2. The method of claim 1, comprising also changing the size of said orifice and thereby adjusting the magnitude of the liquid pressure on the valve.
3. In combination with a centrifugal separator having a rotor, a vertical drive shaft supporting the rotor and operable to drive it about a vertical axis, and a control valve in the rotor operable by a liquid pressure, means for operating said valve comprising a container of liquid in which the lower end of the shaft is immersed, said shaft having an axial channel extending upwardly into the interior of the rotor, the rotor having a passage leading outwardly from the upper part of said channel to said valve, and means on the lower end of the shaft defining an orifice through which said channel opens downwardly and axially into said liquid, the radial extension of said orifice being smaller than that of said channel throughout the length of the channel from the orifice to said rotor passage, whereby rotation of the shaft and rotor causes liquid from said container to form in said channel an annulus from which liquid acts on the valve, said annulus having a cylindrical surface spaced from said axis a short distance corresponding to the radial extent of said orifice and which determines the pressure exerted by the liquid on the valve.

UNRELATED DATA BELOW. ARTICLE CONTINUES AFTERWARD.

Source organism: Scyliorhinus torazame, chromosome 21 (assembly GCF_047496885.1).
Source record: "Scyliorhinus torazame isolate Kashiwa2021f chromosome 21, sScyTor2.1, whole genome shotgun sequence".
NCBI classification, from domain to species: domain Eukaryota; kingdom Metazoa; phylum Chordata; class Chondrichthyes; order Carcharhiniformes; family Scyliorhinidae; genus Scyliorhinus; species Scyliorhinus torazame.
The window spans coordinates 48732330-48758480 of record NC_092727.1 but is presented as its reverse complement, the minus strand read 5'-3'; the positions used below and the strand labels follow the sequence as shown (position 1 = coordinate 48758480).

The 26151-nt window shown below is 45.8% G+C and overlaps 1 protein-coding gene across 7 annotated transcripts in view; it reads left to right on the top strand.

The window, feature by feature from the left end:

4. The combination of claim 3, comprising also means in the lower portion of said channel operable to entrain liquid from said container during rotation of the shaft.
|1050720||January 1913||Raasloff et al.|
|4015773||April 5, 1977||Thylefors|
|4103822||August 1, 1978||Stroucken|
|4159798||July 3, 1979||Grimwood et al.|
|4401429||August 30, 1983||Koslowski|
International Classification: B04B 1100; B04B 708;